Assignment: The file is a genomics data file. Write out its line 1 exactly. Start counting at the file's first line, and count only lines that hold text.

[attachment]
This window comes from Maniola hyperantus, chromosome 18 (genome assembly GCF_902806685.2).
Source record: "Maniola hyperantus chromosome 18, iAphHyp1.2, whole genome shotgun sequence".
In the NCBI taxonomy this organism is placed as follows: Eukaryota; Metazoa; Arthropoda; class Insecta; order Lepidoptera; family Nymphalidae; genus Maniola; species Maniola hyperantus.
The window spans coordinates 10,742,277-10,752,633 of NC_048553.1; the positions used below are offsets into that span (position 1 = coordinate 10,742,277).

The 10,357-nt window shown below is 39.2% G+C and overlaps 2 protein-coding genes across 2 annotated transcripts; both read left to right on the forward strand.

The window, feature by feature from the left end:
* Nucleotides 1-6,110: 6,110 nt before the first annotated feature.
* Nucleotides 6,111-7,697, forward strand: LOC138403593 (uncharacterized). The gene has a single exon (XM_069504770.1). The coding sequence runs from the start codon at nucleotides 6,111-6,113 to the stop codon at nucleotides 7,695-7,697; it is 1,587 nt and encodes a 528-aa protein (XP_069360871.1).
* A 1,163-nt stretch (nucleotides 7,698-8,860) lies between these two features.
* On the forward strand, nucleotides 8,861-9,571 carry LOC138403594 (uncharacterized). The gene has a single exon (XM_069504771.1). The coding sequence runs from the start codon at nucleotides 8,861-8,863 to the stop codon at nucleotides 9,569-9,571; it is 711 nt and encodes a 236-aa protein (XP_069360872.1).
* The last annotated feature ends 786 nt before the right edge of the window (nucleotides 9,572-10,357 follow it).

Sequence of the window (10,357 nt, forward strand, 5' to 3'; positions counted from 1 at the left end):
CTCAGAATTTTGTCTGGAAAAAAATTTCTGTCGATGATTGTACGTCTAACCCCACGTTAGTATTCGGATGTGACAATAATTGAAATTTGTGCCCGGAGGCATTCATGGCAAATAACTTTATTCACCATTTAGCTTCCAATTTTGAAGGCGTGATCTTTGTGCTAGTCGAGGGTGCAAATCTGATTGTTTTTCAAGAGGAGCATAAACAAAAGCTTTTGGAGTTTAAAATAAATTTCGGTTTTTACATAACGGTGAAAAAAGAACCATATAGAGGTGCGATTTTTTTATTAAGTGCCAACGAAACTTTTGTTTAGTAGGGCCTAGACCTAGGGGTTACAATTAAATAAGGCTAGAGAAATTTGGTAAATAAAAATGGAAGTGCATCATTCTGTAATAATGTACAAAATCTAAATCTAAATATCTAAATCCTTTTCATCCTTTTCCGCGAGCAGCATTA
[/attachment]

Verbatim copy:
This window comes from Maniola hyperantus, chromosome 18 (genome assembly GCF_902806685.2).